Amir's Son: Yinon Eliyah Shalom: I'm against giving multiple names to children. It makes life hard for the gabbai when he has to call them up to the Torah.
Bradley Burston joins Yair Lapid in admitting that the Israeli left did not have the country's best interests in mind when it supported the disengagement:
But for many on the left, slamming the dungeon door on Yigal Amir didn't go nearly far enough. Following the 1995 assassination, the rage of the left - as well as its guilt over its often waffling support of Rabin - was so all-consuming, that it was not enough for its members to see Yigal Amir apprehended, indicted, convicted and imprisoned for the rest of his natural life.I know, a little bit of truth and a lot of nonsense.
The left wanted to see the right as a whole punished for the murder. The left wanted to see the right as a whole suffer for the crime. The left was willing to wait as long as necessary to see the right punished. Ten years later, the left would get its chance.
When Ariel Sharon floated the notion of expelling all settlers from the Gaza Strip and several settlements in the West Bank, the left kept quiet about the longterm wisdom of Israel taking unilateral actions that bypassed the Palestinian Authority.
How better to pain the right, than to erase entire swaths of the settlement enterprise. How better to pierce the very heart of the national religious right, than to use the Israel Defense Forces to oversee the expulsion of settler families, the demolition of settler homes, the dismantlement of settler schools, synagogues, hothouses, farms and small businesses.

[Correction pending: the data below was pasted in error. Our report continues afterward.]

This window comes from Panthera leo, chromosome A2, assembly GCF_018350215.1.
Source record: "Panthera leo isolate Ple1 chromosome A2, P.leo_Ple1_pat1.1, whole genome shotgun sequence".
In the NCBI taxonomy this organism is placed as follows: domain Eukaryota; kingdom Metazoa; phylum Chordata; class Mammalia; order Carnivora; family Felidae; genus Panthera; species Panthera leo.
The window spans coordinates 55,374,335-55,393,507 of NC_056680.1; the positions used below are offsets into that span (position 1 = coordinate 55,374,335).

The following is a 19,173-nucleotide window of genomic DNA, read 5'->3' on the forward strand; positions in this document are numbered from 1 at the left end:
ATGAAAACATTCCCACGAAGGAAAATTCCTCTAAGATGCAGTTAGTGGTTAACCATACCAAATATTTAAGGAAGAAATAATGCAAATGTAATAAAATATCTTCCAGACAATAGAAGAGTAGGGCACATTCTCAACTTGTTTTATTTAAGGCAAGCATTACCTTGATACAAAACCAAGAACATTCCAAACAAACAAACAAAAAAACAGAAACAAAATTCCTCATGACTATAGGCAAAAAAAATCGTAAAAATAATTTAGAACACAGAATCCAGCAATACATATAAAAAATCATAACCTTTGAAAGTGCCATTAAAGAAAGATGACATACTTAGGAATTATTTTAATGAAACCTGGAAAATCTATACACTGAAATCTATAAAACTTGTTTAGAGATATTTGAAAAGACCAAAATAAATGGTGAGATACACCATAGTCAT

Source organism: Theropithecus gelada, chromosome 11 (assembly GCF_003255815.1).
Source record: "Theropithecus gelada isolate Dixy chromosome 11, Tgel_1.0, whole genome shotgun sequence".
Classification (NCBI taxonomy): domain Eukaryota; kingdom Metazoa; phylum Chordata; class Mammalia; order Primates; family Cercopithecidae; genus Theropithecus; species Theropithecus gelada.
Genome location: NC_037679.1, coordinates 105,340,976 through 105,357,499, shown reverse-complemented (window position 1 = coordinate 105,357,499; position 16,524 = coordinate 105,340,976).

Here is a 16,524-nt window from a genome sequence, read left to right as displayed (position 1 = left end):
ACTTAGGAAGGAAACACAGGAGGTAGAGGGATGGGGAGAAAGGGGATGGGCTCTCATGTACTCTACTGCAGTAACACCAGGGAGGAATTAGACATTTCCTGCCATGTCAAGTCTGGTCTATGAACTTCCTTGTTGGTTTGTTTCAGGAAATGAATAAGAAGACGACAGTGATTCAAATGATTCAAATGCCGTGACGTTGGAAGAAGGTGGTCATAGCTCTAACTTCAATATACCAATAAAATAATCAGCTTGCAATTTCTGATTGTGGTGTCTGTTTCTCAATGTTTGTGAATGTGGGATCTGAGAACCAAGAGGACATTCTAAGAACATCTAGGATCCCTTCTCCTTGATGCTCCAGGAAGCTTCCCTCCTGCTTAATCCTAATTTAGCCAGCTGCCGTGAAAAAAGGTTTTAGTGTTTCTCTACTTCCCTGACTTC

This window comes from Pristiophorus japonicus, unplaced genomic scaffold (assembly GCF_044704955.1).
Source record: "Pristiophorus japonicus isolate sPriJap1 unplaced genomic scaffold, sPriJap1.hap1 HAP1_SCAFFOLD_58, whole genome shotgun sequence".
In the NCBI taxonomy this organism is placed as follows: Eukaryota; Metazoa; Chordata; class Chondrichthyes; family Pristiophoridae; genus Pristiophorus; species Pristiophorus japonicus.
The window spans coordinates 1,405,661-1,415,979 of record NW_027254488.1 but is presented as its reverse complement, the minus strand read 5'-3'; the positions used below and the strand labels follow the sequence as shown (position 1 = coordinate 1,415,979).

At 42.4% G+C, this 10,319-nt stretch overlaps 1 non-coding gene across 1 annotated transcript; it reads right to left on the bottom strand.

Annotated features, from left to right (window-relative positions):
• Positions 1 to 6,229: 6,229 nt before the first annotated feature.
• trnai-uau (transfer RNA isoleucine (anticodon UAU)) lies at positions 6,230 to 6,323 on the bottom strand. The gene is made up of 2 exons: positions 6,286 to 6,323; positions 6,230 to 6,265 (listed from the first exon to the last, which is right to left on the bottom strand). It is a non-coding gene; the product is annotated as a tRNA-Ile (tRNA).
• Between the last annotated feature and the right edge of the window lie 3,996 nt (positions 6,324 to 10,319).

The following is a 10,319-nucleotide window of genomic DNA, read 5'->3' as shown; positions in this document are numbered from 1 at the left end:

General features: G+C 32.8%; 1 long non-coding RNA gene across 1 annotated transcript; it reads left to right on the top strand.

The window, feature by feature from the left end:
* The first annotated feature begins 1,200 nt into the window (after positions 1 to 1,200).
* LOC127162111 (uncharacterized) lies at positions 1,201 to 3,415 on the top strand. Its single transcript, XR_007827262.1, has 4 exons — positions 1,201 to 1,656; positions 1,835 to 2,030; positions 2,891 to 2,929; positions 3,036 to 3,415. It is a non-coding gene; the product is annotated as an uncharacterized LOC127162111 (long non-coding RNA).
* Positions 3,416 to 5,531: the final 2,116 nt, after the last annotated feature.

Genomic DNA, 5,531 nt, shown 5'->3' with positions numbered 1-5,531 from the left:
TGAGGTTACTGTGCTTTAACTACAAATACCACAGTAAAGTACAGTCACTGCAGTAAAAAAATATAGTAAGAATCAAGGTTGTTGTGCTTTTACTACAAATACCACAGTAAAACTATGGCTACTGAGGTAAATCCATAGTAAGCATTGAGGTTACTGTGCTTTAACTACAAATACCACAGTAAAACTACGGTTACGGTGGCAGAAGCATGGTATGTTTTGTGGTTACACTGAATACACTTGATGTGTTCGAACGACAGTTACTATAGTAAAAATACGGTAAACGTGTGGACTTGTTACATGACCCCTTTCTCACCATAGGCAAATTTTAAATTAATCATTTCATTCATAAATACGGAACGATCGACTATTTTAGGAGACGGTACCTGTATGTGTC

If revenge is a dish best served cold, you couldn't get much colder than the left. There was little concern for the plight and the fate of the settler deportees, the baffled and distraught children, the deeply betrayed teens, the suddenly unemployed and homeless parents.
The right was finally paying the price for the assassination, and the left was there to watch every moment, live and in color, by satellite.
There was little speculation on the left as to the potential consequences of the act, the effect it might have on the rise of Hamas, the chance that jihadists would exploit the pullout to attack Sderot and other border towns, kibbutzim and moshavim within Israel.
There was little willingness on the left and among leftists in the media, to go after the prime minister over a long series of corruption suspicions. After all, this was Ariel Sharon, of all people, the vaunted champion of the right, the very symbol of settlement expansion, who was taking the settlement movement apart, red roof tile by red roof tile.